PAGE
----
As you start to adjust to life without normal function, your life becomes a little calmer and more organized.  Your "depression" begins to lift slightly.

A turning point for me was getting my driver's license back as this gave me more independence and lightened Pete's burden.  Another upturn for me was when I returned to school to teach albeit only 1 class period a day.  I now teach 3.  One of my greatest fears was that I would never be able to do anything meaningful again.  I am so glad I still can.

As you become more functional, your mind starts working again, and you will find yourself seeking realistic solutions to problems posed by life with limited physical function. You will start to work on practical and financial problems and reconstructing yourself and your life without it.


This I did.  I was balanced enough to begin tackling the logistics of negotiating my life as a disable person.  I began my quest of solutions to the many problems facing me everyday.

How to open a can or bottle of wine.
How to put on a bra.
How to chop veggies so they don't roll around
 how to open jars
How to carry a cup of coffee to my classroom from the car.
The list is endless.
With each solution came a real sense of accomplishment and increased sense of independence.  The quest for solutions continues everyday.

During this, the last of the seven stages in this grief model, you learn to accept and deal with the reality of your situation. Acceptance does not necessarily mean instant happiness. Given the pain and turmoil you have experienced, you can never return to the carefree, untroubled YOU that existed before this tragedy. But you will find a way forward.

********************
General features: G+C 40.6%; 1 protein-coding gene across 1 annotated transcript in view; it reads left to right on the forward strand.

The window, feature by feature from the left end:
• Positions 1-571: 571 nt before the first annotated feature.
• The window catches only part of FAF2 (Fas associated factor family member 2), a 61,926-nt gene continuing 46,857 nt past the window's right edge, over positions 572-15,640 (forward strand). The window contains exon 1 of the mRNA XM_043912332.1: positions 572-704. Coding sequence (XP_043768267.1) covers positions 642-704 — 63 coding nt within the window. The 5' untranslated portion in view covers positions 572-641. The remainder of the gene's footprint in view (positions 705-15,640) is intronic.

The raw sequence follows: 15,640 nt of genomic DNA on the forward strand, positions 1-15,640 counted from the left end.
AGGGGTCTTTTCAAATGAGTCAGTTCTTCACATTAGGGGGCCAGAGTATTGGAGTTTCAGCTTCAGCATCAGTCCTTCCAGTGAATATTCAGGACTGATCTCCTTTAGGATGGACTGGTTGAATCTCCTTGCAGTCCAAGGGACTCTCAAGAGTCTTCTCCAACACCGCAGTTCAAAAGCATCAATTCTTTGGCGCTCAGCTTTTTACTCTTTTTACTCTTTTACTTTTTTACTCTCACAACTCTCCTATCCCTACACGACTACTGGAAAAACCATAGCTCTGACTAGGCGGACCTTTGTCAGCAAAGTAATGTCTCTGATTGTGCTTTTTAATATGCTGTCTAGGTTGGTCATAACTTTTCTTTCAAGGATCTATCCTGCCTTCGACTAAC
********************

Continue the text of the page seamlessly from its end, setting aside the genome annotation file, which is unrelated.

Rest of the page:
This is where I am today.  I have days when I am quite happy and content and others that are angst filled.  The thing I've noticed about the grieving process is that it is not linear.  Many of the stages revisit me in no recognizable order. I can get so angry  but I know if I indulge it I will damage something and since we are remodeling, & repairing & repainting the damage I inflicted over the past 3 years, I know that is not a constructive response to my anger.  I still cry bitter tears.  I fight depression.  But I do try to be grateful for what I  still have.  With acceptance of this "new normal" comes more peace.

The link to the 7 Stages of Grief 


  1. Well done. What a powerful statement.

  2. Excellent application of the the "stages of grief". I am astounded
    by the fact that all of us are grief-stricken for one reason or another.

    It has occurred to me many times, as I watch your progress Marian, that grief is not linear, as you stated. It is a life-long unfolding or revelation of "living without". With each revelation we mourn our loss. It helps to have a list of stages to refer to to make some sense of why we may feel or behave the way we do.

    What also astounds me is that the pain of loss "blooms eternal" in the sense that "it can still hurt" even after much time has passed.

    I have questioned the idea that the pain of grief should not be masked with medication. Personally, I am afraid to "go cold turkey" and look at my pain full in the face. It has been said, however, that the process of healing is only delayed if this is not done. I do know that pain is frightening, as I care for people who have undergone surgery and are coming out of anesthesia. Regarding pain, our primary goal is to "get it under control" or make it "bearable".

    There are many elements of care, in addition to administering medication, that are applied to reach this goal. Some are repositioning, distraction and emotional support.

    As I write, I realize that as friends, we apply these elements to one another, We reposition by offering perspective through conversation and empathy. We distract with laughter and good times together. We provide emotional support with kindness and validation.

    These things help us get our pain "under control" and/or "bearable".

    The single, most important thing, that grief has taught me is that everyone we meet throughout our day is grieving. It is important to be kind to others and to be slow to anger as we do not know what burden they bear.

  3. A great book on grief is Joan Didion's "A Year of Magical Thinking."